hey Neal. I have been using time machine to back up my lap top and it works fine for me. I’m one of the few who use aperture and its back up system, called “vault”, does the job as well. i use syncronize pro for everything else. If you do chose to use time machine make sure you get a drive way bigger than the one you’re backing up as time machine keeps a record of your files even when you deleted them on your drive. i find it great cause i have clean up fits and get rid of lots of docs that i actually might need at some point…..
i use a WD my passport hard drive for time machine. who cares if it breaks or i lose it as it’s cheap. i have a few and they worked for me till now. for everything else I’m a fan of g technology. they fast hard drives are great, both portable and desktop ones.

by [former member] | 05 Jun 2009 09:06 | Addis Ababa, Ethiopia | | Report spam→
Time Capsule is okay. I have one that I use to backup the laptop’s in the apartment, but what I am really happy with, which I also use on an automatic basis is JungleDisk. This uses Amazon’s S3 service for storage, so you pay for what you use. It can be a little pricey, but JungleDisk has a great backup application which is pretty automatic, and your data also shows up as a network attach drive on your desktop. Works for Mac, PC and Linux. You can even put the app on a USB keychain and take your “infinitely large” HD anywhere you go. Files need to be less than 5 gig each, but otherwise pretty much limitless.

For a cheaper solution I’d check out Mozy or CrashPlan. The thing with backups is that it is really really important to keep them in different locations, and online backup achieves this really nicely. My data is doubly encrypted and both geographically and hardware redundantly backed up. You can even set JungleDisk to keep copies of your deleted files for a time period in case you accidentally delete something ( just like Time Machine )

TM via Time Capsule or to your own external HD is really nice for doing a local backup, but what happens if you drop that hard drive in the toilet, or someone grabs your backpack while you aren’t watching…!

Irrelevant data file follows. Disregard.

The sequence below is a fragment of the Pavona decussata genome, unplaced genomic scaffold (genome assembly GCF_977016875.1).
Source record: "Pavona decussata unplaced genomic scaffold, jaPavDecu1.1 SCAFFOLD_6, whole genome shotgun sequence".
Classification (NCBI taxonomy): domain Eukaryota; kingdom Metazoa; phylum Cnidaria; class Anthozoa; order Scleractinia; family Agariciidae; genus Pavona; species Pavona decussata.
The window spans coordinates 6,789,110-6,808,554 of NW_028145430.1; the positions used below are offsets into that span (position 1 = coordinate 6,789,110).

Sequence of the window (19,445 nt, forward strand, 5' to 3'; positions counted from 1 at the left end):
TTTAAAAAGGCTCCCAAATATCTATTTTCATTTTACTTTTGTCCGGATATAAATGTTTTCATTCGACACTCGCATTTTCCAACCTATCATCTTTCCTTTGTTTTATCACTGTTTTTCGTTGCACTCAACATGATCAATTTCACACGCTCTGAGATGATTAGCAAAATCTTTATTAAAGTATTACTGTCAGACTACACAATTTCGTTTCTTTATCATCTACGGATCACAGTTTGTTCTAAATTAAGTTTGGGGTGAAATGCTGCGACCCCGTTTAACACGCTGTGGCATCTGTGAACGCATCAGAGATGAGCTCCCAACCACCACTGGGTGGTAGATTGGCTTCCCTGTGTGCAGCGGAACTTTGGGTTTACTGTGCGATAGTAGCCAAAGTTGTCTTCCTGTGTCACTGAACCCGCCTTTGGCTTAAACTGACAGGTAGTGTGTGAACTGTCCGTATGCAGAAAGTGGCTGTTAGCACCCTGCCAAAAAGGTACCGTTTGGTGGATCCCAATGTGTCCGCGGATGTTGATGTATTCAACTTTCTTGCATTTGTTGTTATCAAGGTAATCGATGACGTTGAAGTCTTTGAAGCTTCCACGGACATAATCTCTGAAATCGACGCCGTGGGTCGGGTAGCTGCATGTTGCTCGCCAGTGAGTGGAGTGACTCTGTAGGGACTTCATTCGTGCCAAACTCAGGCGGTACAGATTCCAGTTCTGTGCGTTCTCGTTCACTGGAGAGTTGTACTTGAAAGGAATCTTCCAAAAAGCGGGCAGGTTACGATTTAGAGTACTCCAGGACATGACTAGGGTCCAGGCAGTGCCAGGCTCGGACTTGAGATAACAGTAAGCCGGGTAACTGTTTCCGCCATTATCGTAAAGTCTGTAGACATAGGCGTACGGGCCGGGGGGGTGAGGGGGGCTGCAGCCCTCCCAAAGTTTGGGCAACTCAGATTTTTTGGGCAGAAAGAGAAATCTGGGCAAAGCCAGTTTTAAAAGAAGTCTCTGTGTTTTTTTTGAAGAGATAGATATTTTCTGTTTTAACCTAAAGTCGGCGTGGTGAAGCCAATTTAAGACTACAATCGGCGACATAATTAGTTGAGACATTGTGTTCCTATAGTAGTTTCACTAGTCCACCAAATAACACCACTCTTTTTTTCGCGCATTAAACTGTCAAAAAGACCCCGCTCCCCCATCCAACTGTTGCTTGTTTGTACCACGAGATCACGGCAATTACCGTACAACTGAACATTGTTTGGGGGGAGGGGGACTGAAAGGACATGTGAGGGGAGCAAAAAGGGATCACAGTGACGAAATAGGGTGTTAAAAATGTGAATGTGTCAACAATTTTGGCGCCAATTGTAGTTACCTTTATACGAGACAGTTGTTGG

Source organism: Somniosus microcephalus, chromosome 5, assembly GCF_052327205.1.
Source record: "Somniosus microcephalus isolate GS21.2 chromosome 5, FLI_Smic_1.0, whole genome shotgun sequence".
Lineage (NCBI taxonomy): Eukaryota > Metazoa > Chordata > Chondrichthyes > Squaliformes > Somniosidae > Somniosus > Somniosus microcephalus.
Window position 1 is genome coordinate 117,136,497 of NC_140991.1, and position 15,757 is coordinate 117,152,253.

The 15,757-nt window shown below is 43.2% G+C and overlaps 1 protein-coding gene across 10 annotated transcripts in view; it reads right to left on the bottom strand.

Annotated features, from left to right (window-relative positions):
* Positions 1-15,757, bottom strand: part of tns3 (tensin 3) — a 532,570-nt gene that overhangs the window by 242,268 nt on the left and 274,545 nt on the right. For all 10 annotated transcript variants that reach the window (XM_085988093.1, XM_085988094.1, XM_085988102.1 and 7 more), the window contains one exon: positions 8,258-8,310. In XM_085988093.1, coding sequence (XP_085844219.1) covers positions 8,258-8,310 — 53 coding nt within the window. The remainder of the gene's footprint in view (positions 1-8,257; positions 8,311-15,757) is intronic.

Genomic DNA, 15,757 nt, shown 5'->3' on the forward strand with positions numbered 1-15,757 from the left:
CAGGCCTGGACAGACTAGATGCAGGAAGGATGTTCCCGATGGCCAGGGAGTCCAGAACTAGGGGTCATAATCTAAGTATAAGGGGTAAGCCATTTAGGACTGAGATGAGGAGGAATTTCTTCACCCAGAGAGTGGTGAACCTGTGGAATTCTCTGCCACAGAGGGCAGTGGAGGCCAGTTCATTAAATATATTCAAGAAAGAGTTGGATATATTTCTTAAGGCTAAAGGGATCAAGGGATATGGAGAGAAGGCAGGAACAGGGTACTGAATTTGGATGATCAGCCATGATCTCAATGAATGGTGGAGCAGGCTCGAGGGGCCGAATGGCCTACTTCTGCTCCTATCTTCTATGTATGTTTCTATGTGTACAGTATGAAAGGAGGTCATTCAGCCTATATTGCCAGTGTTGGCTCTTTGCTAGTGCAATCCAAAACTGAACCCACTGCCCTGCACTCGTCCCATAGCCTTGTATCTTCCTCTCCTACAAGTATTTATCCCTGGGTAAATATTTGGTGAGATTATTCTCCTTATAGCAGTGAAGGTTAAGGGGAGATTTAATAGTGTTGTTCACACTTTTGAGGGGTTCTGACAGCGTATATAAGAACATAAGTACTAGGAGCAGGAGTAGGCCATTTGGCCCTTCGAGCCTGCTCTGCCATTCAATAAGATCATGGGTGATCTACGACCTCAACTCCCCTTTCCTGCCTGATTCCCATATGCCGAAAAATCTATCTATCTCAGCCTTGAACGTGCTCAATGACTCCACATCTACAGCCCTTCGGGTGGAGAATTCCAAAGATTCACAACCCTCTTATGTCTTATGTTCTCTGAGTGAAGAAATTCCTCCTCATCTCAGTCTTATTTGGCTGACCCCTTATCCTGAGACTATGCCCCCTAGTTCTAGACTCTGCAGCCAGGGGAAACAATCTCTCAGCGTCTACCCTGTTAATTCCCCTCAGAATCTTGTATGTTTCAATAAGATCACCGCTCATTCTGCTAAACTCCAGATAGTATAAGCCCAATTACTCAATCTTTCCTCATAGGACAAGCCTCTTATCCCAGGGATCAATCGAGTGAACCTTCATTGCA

My rule of thumb for backup is follow the “Rule of Threes” — Keep your data in three places, use three backup schedules, and three types of media… here is how mine fits this…

Time Machine — Hourly Incremental Backup at home
Jungle Disk — daily incremental back up to Amazon S3
DVD / ( soon to be Blue Ray ) archive backup mailed to my parents house once a month…


by Micah Walter | 14 Jun 2009 22:06 | Washington, DC, United States | | Report spam→

by [former member] | 14 Jun 2009 23:06 | | Report spam→
Everybody…feel free to keep posting relevant information, but my friend (it really isn’t me — I will be using Time Machine and Drobo when my new system is finally implemented fully) has decided against Time Capsule.

by [former member] | 15 Jun 2009 00:06 | Washington, DC, United States | | Report spam→
We have been using Carbonite here on our computers and it really is the best. My computer guy found it and I love it because it just works.
Carbonite backs up your hard drive to one of their servers via your internet connection. It has saved us a few times when I lost/damaged my lightroom catalog files. It is really wonderful because its so simple and you don’t have to do anything because the backup is automatic. Also, it only costs $50 a year for unlimited space.
If anyone is interested you can google it or send me your email address and I’ll send you the link.

by Alexis Evanoff | 22 Jun 2009 21:06 | California, United States | | Report spam→
Hey Neal, if you don’t mind I got a question within the question….. I’m using time machine and wont be transferring a mac into a new mac with the usual method, the firewire connection between the two at start up ( with the new machine straight out of the box ) while punching in “command t” or something like that. If I click the restore button on time machine when i connect it to the new mac will it restore my old mac into the new one?

by [former member] | 23 Jun 2009 05:06 | Zanzibar, Tanzania | | Report spam→
The following might be of interest: